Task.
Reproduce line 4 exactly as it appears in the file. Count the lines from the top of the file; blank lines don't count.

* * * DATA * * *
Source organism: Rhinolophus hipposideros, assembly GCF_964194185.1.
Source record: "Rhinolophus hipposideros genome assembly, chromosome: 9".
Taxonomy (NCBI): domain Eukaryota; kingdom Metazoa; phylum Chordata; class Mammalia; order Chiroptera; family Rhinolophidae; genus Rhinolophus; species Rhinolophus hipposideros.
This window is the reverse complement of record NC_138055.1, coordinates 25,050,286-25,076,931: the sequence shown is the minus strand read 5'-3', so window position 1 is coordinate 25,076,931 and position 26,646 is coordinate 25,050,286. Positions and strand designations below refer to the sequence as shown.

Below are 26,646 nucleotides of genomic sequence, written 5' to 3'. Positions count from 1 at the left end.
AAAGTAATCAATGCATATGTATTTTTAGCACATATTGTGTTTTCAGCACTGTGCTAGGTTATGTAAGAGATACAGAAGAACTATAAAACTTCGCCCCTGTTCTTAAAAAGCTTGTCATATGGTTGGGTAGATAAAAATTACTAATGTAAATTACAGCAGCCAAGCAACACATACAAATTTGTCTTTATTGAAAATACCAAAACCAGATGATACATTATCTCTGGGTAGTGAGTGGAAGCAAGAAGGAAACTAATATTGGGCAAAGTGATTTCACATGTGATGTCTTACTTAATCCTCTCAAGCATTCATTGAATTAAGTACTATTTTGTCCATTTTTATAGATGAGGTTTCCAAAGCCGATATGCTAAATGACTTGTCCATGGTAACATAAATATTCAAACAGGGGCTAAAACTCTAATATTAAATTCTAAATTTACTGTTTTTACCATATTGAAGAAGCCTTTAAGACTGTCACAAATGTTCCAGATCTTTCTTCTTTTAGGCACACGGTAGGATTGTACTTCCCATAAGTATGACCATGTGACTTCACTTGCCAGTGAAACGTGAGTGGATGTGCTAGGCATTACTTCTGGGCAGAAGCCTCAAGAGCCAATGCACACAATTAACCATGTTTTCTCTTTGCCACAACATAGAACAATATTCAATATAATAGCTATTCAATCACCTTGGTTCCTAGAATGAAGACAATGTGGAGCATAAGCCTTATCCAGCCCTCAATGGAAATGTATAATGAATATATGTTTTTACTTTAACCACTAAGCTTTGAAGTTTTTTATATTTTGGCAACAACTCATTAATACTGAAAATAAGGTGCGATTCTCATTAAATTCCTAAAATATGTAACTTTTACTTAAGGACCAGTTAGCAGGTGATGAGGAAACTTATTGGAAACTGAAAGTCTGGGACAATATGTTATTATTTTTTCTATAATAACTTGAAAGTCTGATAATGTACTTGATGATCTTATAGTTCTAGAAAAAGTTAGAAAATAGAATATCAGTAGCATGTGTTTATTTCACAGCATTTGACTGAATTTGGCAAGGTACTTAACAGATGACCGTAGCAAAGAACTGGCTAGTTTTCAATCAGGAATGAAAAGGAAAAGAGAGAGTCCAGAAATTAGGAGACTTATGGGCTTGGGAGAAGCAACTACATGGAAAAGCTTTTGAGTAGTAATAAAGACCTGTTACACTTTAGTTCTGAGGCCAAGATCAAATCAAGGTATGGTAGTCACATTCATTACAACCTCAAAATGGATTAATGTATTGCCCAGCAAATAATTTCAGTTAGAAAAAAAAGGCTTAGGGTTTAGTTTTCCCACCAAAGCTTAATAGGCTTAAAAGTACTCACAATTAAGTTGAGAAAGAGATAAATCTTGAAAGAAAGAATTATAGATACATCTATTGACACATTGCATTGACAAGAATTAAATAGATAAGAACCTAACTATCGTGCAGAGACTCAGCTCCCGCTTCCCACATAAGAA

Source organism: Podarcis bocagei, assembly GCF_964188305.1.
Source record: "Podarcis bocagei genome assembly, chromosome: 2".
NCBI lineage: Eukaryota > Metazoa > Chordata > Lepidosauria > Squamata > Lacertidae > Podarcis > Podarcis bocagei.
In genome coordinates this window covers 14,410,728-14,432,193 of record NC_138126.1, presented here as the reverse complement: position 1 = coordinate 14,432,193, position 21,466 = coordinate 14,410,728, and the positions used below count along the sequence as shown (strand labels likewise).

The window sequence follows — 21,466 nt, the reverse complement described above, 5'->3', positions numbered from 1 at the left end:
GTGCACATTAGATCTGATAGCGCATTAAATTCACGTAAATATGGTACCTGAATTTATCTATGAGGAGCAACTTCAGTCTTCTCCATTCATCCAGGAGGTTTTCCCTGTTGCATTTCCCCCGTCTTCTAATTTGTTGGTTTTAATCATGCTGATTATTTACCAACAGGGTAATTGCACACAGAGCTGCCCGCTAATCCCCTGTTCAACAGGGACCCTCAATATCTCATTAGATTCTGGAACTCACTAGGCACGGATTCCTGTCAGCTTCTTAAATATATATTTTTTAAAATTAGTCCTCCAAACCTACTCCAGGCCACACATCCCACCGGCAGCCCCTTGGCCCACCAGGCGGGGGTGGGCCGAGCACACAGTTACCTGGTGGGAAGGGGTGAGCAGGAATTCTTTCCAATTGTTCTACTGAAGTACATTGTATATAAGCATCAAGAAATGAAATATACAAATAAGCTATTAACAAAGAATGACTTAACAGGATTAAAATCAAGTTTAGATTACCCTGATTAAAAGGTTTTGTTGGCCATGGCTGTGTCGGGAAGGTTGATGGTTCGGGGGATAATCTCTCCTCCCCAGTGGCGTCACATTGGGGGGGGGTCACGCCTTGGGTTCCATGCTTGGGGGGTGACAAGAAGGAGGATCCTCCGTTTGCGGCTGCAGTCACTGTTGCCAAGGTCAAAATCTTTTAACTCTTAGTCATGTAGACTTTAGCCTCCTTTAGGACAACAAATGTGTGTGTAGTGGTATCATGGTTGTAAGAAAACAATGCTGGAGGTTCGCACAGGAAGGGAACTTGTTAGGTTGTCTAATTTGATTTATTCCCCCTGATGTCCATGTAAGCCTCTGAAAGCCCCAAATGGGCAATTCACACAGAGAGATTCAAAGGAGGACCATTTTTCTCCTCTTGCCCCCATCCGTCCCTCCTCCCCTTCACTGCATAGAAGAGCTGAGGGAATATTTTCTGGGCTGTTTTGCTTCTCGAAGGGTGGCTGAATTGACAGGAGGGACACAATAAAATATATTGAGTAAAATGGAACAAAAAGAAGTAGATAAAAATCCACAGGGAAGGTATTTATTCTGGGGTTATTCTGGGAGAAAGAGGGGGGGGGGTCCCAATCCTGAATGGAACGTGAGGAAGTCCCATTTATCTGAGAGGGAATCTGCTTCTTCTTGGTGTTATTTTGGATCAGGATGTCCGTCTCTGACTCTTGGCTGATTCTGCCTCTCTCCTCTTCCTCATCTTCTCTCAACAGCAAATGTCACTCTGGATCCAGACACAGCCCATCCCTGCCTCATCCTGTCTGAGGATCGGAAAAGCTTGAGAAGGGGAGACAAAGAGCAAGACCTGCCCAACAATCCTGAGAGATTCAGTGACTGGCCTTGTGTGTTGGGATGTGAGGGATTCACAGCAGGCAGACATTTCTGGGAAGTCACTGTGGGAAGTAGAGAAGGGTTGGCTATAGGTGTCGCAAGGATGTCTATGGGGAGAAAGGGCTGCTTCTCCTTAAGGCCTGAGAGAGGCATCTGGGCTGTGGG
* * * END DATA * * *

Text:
This window is the reverse complement of record NC_138055.1, coordinates 25,050,286-25,076,931: the sequence shown is the minus strand read 5'-3', so window position 1 is coordinate 25,076,931 and position 26,646 is coordinate 25,050,286. Positions and strand designations below refer to the sequence as shown.